AuthorGundu, Krishna Mohan
AdvisorMoloney, Jerome V.
Committee ChairMoloney, Jerome V.
MetadataShow full item record
PublisherThe University of Arizona.
RightsCopyright © is held by the author. Digital access to this material is made possible by the University Libraries, University of Arizona. Further transmission, reproduction or presentation (such as public display or performance) of protected items is prohibited except with permission of the author.
AbstractA hp-finite element method is implemented to numerically study the modes of waveguides with two dimensional cross-section and to compute electromagnetic scattering from three dimensional objects. A method to control the chromatic dispersion properties of photonic crystal fibers using the selective hole filling technique is proposed. The method is based on a single hole-size fiber geometry, and uses an appropriate index-matching liquid to modify the effective size of the filled holes. The dependence of dispersion properties of the fiber on the design parameters such as the refractive index of the liquid, lattice constant and hole diameter are studied numerically. It is shown that very small dispersion values between 0±0.5ps/nm-km can be achieved over a bandwidth of 430-510nm in the communication wavelength region of 1300-1900nm. Three such designs are proposed with air hole diameters in the range 1.5-2.0μm. A novel multi-core fiber design strategy for obtaining a at in-phase supermode that optimizes utilization of the active medium inversion in the multiple cores is proposed. The spatially at supermode is achieved by engineering the fiber so that the total mutual coupling between neighboring active cores is equal. Different designs suitable for different fabrication processes such as stack-and-draw and drilling are proposed. An important improvement over previous methods is the design simplicity and better tolerance to perturbations. The optimal implementation of perfectly matched layer (PML) in terms of minimizing the computational overhead it introduces is studied. In one dimension it is shown that PML implementation with a single cell and a high order finite element produces minimal overhead. Estimates of optimal cell size and optimal finite element degree are given. Based on the single cell implementation of PML in three dimensions, field enhancement in metallic bowties is computed.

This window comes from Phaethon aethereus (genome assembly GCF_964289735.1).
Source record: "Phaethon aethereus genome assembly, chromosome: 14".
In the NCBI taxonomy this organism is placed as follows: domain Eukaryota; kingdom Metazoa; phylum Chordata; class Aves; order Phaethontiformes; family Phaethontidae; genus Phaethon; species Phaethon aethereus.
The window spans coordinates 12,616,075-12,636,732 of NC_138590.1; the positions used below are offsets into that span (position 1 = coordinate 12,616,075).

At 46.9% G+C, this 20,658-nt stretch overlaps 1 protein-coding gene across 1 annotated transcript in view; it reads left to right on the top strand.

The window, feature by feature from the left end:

Degree ProgramOptical Sciences